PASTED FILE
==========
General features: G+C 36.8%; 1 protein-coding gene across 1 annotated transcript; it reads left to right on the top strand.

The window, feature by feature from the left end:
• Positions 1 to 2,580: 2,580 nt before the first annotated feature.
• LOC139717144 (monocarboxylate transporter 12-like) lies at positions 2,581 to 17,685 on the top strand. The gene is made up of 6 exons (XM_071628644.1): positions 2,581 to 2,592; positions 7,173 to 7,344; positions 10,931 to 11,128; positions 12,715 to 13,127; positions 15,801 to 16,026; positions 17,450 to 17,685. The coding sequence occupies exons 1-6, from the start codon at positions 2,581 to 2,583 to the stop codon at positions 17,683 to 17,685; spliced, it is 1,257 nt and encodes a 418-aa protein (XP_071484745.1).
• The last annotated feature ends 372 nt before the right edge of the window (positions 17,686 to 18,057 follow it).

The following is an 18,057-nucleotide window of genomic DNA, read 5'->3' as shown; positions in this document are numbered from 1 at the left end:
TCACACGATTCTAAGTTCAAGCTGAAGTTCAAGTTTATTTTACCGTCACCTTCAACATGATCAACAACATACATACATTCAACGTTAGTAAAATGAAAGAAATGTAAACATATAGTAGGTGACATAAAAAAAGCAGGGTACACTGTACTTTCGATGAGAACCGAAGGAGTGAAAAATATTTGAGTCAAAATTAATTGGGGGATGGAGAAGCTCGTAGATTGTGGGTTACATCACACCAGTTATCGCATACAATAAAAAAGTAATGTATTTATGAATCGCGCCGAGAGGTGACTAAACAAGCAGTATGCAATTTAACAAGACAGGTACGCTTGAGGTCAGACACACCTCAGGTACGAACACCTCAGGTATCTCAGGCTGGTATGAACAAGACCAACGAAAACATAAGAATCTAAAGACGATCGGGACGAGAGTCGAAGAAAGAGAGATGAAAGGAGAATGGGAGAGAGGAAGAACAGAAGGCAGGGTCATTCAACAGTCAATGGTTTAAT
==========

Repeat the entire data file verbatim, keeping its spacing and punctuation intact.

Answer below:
General features: G+C 36.8%; 1 protein-coding gene across 1 annotated transcript; it reads left to right on the top strand.

The window, feature by feature from the left end:
• Positions 1 to 2,580: 2,580 nt before the first annotated feature.
• LOC139717144 (monocarboxylate transporter 12-like) lies at positions 2,581 to 17,685 on the top strand. The gene is made up of 6 exons (XM_071628644.1): positions 2,581 to 2,592; positions 7,173 to 7,344; positions 10,931 to 11,128; positions 12,715 to 13,127; positions 15,801 to 16,026; positions 17,450 to 17,685. The coding sequence occupies exons 1-6, from the start codon at positions 2,581 to 2,583 to the stop codon at positions 17,683 to 17,685; spliced, it is 1,257 nt and encodes a 418-aa protein (XP_071484745.1).
• The last annotated feature ends 372 nt before the right edge of the window (positions 17,686 to 18,057 follow it).

The following is an 18,057-nucleotide window of genomic DNA, read 5'->3' as shown; positions in this document are numbered from 1 at the left end:
TCACACGATTCTAAGTTCAAGCTGAAGTTCAAGTTTATTTTACCGTCACCTTCAACATGATCAACAACATACATACATTCAACGTTAGTAAAATGAAAGAAATGTAAACATATAGTAGGTGACATAAAAAAAGCAGGGTACACTGTACTTTCGATGAGAACCGAAGGAGTGAAAAATATTTGAGTCAAAATTAATTGGGGGATGGAGAAGCTCGTAGATTGTGGGTTACATCACACCAGTTATCGCATACAATAAAAAAGTAATGTATTTATGAATCGCGCCGAGAGGTGACTAAACAAGCAGTATGCAATTTAACAAGACAGGTACGCTTGAGGTCAGACACACCTCAGGTACGAACACCTCAGGTATCTCAGGCTGGTATGAACAAGACCAACGAAAACATAAGAATCTAAAGACGATCGGGACGAGAGTCGAAGAAAGAGAGATGAAAGGAGAATGGGAGAGAGGAAGAACAGAAGGCAGGGTCATTCAACAGTCAATGGTTTAAT